Family Reunions and Napo

Charles Hill - Ecuador


October 18, 2013

The experiences that I have had with my family and community over the past two weeks are indescribable.  I finally understand how much a community is wrapped up into one huge family here in Ecuador.  Everyone relies on each other and cares for one another especially my family. They have welcomed me as one of their own.

I first noticed this after being inaugurated into my host dad’s side of the family.  The welcome crew rolled right in and immediately accepted me into their hearts and lives.  At first, I was in shock because it was like they just saw me and made the extra effort to act like I had always lived with them through out their entire lives.  They walked through the door, jumped right in singing Karaoke and dancing the night away.  It was hours later before anyone realized the time.  Which was three thirty in the morning!   We were living life like it was our last night together, even though everyone lives a maximum of thirty to forty five minutes away from one another.  This was so much fun.   I never thought I would have another moment like this.

Sure enough, last weekend came around and my second inauguration came. This time I was going to Puyo, another province right next to Napo.  I was there to meet my host mom’s family.  When my family and arrived an entire fleet was waiting for us.  At least fourteen people com out of nowhere helping us out and showing us around.  The next morning I woke up to an extra twenty people in the house.  There were host aunts and uncles everywhere.  My host cousins were bouncing off the walls in every direction.  After saying hi to everyone, I realized that almost all the people had disappeared.  Walking outside, I saw a pig that someone brought over.  The entire family was working on it.  There was blood pouring through their hands and huge hunks of meat everywhere.  They just smiled and said,  “We could use your help.”  After helping cook for forty-five people, I accept an evening invitation to go for a drive.  Three cars later, packed with every family member possible, we went to the center of the city.  Taking tons of photo and telling jokes all the while, this was probably the most random occurrence of events I have encountered in Ecuador.  It will also surely be one of the most remembered.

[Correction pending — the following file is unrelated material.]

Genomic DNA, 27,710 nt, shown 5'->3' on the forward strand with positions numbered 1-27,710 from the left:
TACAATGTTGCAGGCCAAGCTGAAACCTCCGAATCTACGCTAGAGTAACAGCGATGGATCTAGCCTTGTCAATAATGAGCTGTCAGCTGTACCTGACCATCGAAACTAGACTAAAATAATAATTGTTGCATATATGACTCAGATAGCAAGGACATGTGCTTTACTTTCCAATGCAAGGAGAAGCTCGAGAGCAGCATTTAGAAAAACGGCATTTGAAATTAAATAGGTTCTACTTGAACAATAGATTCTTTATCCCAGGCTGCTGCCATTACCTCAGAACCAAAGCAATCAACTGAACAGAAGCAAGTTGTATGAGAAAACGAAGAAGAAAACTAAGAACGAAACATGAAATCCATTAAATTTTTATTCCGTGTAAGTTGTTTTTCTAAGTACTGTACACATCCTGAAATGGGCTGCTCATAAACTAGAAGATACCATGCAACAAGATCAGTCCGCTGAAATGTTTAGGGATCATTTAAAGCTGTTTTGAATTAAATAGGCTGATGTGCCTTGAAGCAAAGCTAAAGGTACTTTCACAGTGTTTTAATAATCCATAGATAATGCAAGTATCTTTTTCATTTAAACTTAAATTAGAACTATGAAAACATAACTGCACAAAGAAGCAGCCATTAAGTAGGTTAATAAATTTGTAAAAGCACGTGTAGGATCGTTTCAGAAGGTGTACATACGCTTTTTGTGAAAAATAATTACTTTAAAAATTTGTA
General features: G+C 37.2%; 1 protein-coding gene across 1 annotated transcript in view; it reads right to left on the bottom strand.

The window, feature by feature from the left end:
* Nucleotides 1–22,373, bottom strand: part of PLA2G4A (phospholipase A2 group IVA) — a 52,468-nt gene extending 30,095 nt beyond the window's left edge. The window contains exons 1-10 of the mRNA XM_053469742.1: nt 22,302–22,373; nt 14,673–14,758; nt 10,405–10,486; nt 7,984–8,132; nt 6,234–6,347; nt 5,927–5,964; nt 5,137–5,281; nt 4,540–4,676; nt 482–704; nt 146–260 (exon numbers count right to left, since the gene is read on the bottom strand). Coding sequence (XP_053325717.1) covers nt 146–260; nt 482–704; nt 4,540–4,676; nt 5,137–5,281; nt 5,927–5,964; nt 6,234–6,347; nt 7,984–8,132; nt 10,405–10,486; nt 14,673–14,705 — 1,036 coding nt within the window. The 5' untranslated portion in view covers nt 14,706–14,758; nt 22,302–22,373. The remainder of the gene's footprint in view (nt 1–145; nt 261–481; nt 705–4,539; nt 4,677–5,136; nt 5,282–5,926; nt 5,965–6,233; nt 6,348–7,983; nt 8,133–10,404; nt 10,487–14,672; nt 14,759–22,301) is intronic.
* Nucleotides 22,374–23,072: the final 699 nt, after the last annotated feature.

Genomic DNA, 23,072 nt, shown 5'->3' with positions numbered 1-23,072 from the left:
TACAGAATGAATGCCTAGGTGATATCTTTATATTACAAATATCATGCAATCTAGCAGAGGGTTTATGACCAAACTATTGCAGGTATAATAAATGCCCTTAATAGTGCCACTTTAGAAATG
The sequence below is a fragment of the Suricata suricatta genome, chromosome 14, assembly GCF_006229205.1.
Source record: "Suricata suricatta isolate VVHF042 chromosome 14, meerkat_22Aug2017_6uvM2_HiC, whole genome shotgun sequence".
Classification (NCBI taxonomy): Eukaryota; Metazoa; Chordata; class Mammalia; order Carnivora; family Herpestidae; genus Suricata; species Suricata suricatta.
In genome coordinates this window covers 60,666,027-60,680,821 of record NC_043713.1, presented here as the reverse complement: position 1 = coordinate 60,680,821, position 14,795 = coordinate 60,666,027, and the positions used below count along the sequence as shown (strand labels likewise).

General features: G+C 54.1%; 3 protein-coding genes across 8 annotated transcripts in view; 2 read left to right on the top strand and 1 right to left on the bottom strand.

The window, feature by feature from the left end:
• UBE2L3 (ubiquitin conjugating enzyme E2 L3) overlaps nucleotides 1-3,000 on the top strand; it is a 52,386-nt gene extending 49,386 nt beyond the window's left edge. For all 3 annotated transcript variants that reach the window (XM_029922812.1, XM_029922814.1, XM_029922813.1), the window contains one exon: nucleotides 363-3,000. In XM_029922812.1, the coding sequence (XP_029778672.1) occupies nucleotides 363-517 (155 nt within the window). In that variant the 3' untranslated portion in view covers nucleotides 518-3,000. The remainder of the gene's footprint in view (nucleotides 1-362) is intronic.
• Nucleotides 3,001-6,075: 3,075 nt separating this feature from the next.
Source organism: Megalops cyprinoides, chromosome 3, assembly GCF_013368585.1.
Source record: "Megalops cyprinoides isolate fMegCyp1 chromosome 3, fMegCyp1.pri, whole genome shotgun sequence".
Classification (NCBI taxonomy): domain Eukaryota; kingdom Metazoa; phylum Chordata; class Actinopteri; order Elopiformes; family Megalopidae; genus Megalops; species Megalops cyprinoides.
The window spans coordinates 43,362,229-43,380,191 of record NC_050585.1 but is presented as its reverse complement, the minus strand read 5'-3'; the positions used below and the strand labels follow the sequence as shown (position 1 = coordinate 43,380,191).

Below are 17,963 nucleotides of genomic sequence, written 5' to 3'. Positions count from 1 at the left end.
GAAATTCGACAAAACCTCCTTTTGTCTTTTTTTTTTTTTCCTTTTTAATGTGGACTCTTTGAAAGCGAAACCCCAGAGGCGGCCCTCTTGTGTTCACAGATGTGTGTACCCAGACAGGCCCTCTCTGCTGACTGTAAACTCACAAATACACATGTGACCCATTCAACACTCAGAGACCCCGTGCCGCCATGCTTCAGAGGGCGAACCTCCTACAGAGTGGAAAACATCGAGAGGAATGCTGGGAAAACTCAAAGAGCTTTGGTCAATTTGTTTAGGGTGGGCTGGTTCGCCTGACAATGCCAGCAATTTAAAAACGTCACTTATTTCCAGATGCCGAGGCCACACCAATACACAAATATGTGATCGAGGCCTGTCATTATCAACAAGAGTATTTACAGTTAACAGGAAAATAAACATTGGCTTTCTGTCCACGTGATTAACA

The next morning we said goodbye and it is off to Archidona to see another gringo, Calvin.  Again, the importance of family is reinstated as his entire family of brothers and sisters rush out to see my host family and I.  It was as if I had known everyone for years.  The hospitality and kindness his dad showed us was unforgettable.  All of these experiences are a reminder to me to provide the same level of openness to those who I care about in my everyday life.

Charles Hill